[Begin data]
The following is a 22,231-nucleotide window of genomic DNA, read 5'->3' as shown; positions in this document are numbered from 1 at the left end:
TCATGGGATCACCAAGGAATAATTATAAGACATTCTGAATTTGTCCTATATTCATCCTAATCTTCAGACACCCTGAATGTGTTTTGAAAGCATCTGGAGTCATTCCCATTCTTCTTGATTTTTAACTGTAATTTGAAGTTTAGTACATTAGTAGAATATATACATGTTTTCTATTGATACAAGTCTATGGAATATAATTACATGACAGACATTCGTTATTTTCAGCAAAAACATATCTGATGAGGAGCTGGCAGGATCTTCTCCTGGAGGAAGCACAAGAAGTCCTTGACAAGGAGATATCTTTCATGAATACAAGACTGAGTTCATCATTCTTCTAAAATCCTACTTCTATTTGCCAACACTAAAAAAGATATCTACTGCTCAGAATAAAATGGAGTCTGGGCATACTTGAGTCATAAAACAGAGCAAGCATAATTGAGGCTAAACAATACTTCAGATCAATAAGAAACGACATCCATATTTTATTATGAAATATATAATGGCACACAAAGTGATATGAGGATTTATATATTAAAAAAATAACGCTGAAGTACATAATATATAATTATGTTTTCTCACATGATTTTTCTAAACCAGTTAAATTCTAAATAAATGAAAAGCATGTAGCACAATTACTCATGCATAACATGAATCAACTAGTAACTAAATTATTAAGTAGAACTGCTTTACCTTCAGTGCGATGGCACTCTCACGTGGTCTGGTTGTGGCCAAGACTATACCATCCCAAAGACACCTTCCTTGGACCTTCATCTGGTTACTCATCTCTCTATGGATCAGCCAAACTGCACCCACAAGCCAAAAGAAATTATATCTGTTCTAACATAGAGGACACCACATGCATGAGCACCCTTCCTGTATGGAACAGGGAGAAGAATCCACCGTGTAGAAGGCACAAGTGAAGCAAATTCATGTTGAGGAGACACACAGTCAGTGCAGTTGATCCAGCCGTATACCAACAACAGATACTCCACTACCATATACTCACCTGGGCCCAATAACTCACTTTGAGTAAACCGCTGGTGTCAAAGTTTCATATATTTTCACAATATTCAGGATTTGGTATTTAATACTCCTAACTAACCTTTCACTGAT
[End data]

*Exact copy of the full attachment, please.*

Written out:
The following is a 22,231-nucleotide window of genomic DNA, read 5'->3' as shown; positions in this document are numbered from 1 at the left end:
TCATGGGATCACCAAGGAATAATTATAAGACATTCTGAATTTGTCCTATATTCATCCTAATCTTCAGACACCCTGAATGTGTTTTGAAAGCATCTGGAGTCATTCCCATTCTTCTTGATTTTTAACTGTAATTTGAAGTTTAGTACATTAGTAGAATATATACATGTTTTCTATTGATACAAGTCTATGGAATATAATTACATGACAGACATTCGTTATTTTCAGCAAAAACATATCTGATGAGGAGCTGGCAGGATCTTCTCCTGGAGGAAGCACAAGAAGTCCTTGACAAGGAGATATCTTTCATGAATACAAGACTGAGTTCATCATTCTTCTAAAATCCTACTTCTATTTGCCAACACTAAAAAAGATATCTACTGCTCAGAATAAAATGGAGTCTGGGCATACTTGAGTCATAAAACAGAGCAAGCATAATTGAGGCTAAACAATACTTCAGATCAATAAGAAACGACATCCATATTTTATTATGAAATATATAATGGCACACAAAGTGATATGAGGATTTATATATTAAAAAAATAACGCTGAAGTACATAATATATAATTATGTTTTCTCACATGATTTTTCTAAACCAGTTAAATTCTAAATAAATGAAAAGCATGTAGCACAATTACTCATGCATAACATGAATCAACTAGTAACTAAATTATTAAGTAGAACTGCTTTACCTTCAGTGCGATGGCACTCTCACGTGGTCTGGTTGTGGCCAAGACTATACCATCCCAAAGACACCTTCCTTGGACCTTCATCTGGTTACTCATCTCTCTATGGATCAGCCAAACTGCACCCACAAGCCAAAAGAAATTATATCTGTTCTAACATAGAGGACACCACATGCATGAGCACCCTTCCTGTATGGAACAGGGAGAAGAATCCACCGTGTAGAAGGCACAAGTGAAGCAAATTCATGTTGAGGAGACACACAGTCAGTGCAGTTGATCCAGCCGTATACCAACAACAGATACTCCACTACCATATACTCACCTGGGCCCAATAACTCACTTTGAGTAAACCGCTGGTGTCAAAGTTTCATATATTTTCACAATATTCAGGATTTGGTATTTAATACTCCTAACTAACCTTTCACTGAT